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Shawn H. v. Wienk

United States District Court, W.D. Pennsylvania

September 23, 2014

SHAWN H. and CHRISTINE C., individually and as parents and legal guardians of S.H., a minor; and S.H., individually and in his own right, Plaintiffs,
DEANNE WIENK, in her individual and official capacity as a teacher; FRANK BERDAR, in his individual and official capacity as the principal of Cardale Elementary School; PHILIP SAVINI, JR., in his individual and official capacity as District Superintendent of BROWNSVILLE AREA SCHOOL DISTRICT; and INTERMEDIATE UNIT 1, Defendants.


MARK R. HORNAK, District Judge.

This is a § 1983 case stemming from an alleged assault on S.H., the minor Plaintiff, by a teacher, Defendant Deanne Wienk ("Wienk"). Plaintiffs allege that various officials and the school district (including the Intermediate Unit) violated S.H.'s Federal constitutional rights and committed state law torts. Pending before the Court are two motions to dismiss, the first filed by Defendants Frank Berdar, Philip Savini, Jr., and Brownsville Area School District (ECF No. 13); and the second filed by Defendant Intermediate Unit 1 (ECF No. 17).[1] Defendants seek to have all claims asserted against them dismissed. The Court has considered the Plaintiffs' Complaint, the pending motions, the briefs in support of and in opposition to these motions. (ECF Nos. 1, 13-14, 17-18, 21). The matters are ripe for disposition, and for the reasons that follow, the motions will be granted, without prejudice as explained in this Opinion.[2]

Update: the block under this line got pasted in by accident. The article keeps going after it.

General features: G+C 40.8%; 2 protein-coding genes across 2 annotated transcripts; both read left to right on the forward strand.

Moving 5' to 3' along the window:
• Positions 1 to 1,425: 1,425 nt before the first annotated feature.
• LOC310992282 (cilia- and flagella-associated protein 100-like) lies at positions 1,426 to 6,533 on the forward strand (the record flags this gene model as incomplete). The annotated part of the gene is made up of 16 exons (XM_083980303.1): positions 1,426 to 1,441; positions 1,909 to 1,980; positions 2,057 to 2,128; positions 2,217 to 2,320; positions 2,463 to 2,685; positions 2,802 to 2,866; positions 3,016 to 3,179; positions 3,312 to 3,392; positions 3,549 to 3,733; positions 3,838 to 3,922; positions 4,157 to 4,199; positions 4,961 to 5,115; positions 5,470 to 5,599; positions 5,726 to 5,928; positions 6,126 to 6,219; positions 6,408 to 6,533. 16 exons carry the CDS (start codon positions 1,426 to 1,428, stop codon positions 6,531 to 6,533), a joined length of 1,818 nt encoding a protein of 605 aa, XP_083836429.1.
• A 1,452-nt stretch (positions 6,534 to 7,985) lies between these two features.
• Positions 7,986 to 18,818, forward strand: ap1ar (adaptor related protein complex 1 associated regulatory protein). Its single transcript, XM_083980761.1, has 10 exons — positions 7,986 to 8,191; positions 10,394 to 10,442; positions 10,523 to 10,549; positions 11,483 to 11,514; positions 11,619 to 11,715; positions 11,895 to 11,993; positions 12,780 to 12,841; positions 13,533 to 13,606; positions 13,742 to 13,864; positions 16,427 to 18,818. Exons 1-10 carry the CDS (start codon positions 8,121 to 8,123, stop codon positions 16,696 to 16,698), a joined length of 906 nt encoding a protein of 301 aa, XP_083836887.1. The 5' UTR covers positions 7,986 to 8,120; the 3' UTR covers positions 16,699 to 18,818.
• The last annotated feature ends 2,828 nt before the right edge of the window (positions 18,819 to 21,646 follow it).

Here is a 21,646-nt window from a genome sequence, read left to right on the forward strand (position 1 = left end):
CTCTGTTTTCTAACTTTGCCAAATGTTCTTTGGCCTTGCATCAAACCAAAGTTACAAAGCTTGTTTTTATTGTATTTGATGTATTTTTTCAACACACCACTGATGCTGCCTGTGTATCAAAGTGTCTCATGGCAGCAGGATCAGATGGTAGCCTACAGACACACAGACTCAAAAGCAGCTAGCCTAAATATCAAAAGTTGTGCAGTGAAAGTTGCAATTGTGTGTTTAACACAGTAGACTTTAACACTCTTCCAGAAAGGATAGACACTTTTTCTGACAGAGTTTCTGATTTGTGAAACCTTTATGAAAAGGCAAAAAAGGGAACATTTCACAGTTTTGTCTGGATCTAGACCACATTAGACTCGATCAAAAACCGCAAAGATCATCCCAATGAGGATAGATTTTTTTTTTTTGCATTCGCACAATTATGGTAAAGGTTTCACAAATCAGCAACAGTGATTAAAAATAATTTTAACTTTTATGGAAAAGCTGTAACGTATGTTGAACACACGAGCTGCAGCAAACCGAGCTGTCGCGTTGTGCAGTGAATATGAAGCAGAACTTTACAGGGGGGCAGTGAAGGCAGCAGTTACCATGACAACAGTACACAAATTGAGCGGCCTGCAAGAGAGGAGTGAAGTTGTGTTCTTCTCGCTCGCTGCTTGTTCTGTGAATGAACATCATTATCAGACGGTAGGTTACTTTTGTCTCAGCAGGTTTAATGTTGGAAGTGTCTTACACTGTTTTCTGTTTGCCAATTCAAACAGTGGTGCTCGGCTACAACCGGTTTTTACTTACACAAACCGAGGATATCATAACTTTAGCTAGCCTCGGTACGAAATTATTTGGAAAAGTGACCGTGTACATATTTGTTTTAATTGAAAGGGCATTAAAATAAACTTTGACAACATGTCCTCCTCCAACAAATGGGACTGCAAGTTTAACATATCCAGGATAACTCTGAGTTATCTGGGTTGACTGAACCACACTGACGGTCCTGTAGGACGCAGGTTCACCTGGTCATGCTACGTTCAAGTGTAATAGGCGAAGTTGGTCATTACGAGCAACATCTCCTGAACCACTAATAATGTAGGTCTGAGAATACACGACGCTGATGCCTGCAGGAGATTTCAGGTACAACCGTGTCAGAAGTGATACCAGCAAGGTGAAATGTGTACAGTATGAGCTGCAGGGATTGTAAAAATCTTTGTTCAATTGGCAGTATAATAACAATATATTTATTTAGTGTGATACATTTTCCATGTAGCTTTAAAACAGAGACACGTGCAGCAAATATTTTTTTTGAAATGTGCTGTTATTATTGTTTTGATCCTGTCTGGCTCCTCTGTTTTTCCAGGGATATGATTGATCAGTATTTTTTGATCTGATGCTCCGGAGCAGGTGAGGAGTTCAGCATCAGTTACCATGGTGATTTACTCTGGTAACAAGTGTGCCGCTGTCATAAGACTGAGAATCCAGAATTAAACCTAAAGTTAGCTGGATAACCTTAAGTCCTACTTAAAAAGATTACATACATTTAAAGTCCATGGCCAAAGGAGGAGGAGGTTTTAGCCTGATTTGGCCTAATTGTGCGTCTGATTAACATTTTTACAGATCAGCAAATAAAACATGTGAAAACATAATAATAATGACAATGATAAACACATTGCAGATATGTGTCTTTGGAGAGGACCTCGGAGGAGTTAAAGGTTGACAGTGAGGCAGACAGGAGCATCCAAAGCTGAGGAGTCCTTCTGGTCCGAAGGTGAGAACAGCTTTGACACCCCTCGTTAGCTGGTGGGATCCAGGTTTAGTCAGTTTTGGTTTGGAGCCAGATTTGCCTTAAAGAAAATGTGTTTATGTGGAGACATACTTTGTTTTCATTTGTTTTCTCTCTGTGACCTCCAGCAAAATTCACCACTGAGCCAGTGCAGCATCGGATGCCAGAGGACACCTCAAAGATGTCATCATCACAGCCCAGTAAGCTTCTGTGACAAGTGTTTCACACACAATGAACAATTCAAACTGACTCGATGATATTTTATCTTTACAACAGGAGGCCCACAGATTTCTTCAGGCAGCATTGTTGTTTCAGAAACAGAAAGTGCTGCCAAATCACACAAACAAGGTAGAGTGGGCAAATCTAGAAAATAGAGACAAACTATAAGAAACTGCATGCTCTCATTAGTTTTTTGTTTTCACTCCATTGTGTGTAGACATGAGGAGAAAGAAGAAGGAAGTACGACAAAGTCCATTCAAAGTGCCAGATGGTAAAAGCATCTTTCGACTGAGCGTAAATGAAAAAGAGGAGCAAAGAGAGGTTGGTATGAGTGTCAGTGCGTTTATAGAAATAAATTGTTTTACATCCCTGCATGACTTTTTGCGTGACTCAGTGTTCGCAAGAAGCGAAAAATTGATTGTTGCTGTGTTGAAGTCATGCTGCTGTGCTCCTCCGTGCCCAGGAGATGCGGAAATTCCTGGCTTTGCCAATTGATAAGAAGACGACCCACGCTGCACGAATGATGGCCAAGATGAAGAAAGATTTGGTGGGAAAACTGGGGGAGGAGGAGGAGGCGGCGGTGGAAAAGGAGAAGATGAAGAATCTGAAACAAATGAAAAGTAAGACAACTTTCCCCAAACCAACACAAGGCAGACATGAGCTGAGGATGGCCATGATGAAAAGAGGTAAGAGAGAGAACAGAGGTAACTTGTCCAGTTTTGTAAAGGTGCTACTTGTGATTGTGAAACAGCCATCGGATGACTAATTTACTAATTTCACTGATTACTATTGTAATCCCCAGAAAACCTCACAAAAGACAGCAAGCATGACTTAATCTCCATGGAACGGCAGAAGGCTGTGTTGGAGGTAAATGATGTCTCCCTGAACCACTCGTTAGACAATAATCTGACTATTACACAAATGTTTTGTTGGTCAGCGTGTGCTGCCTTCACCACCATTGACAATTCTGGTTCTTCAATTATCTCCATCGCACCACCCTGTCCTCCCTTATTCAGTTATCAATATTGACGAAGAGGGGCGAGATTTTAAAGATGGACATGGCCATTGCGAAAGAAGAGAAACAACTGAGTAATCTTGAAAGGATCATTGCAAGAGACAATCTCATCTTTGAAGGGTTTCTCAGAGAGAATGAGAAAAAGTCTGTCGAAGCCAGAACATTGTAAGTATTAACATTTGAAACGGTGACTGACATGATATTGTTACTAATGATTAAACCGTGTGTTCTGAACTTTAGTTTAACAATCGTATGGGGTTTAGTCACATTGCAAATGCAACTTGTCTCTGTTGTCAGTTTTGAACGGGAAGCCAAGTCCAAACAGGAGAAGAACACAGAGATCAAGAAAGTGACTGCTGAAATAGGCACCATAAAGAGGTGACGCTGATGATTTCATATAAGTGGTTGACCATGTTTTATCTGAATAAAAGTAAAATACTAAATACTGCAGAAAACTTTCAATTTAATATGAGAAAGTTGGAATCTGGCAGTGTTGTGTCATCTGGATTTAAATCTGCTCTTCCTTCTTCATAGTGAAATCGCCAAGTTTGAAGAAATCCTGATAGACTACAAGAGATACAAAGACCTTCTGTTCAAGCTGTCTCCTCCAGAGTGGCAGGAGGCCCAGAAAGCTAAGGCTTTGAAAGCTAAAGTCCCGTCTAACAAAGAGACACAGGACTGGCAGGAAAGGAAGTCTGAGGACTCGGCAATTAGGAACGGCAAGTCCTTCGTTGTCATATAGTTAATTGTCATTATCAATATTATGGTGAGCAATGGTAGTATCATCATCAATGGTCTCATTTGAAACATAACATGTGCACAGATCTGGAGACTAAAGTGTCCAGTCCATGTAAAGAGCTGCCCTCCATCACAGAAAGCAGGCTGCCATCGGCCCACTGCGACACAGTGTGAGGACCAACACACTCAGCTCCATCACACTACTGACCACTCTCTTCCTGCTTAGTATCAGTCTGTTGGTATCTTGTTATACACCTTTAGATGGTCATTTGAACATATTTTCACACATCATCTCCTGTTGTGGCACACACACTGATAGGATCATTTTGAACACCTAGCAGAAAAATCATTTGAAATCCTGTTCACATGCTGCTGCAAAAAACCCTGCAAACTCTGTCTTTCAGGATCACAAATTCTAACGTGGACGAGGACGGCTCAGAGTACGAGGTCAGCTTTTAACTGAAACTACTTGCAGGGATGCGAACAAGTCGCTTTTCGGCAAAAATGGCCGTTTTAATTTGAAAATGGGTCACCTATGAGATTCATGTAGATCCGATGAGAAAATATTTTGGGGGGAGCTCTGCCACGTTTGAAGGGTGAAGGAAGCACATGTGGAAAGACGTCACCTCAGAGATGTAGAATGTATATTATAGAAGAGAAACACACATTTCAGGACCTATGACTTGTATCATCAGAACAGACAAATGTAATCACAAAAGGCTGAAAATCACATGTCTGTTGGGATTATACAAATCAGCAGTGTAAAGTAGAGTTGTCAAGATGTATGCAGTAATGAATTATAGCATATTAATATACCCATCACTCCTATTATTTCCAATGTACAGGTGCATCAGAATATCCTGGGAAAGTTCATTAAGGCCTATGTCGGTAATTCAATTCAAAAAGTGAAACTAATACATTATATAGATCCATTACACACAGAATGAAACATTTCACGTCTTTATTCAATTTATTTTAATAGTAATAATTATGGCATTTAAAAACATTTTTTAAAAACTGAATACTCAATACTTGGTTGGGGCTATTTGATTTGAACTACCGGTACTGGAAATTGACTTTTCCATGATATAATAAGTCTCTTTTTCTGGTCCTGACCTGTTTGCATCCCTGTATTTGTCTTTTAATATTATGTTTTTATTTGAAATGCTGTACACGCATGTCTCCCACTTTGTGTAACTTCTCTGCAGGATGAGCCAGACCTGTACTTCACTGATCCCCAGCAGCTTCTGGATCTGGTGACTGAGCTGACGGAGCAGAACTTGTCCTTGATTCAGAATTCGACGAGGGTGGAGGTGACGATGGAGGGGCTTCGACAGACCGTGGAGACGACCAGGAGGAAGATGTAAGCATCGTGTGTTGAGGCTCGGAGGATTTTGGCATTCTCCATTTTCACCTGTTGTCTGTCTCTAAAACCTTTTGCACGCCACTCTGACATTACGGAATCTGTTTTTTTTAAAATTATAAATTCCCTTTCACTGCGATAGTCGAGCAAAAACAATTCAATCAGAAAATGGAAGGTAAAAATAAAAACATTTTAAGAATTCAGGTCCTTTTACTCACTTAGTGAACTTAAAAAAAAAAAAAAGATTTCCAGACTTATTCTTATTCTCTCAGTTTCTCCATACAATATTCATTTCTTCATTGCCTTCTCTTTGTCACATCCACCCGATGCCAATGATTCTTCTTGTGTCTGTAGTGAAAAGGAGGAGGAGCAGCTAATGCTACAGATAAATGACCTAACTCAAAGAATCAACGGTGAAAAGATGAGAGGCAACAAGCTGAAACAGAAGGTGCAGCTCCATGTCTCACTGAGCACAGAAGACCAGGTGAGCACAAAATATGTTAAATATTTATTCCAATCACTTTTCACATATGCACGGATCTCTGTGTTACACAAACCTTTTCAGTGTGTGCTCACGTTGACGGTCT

When considering a motion to dismiss under Federal Rule of Civil Procedure 12(b)(6), the Court must accept the factual allegations in the Complaint as true and draw all reasonable inferences in Plaintiff's favor. See Malleus v. George, 641 F.3d 560, 563 (3d Cir. 2011). Therefore, for the purpose of the disposition of Defendants' Motions, the essential facts are as follows.

Shawn H. and Christine H. are the parents of S.H., the minor Plaintiff, who attended Cardale Elementary School located in the Brownsville Area School District. (ECF No. 1 at ¶¶ 6-7). Defendant Wienk was a teacher at Cardale Elementary School, and is believed to be an employee of Defendant Intermediate Unit 1. Id. at ¶ 7. Defendant Frank Berdar ("Berdar") was the principal at Cardale Elementary, and Defendant Philip Savini, Jr. ("Savini") was the Superintendent of the School District. Id. at ¶¶ 8-9.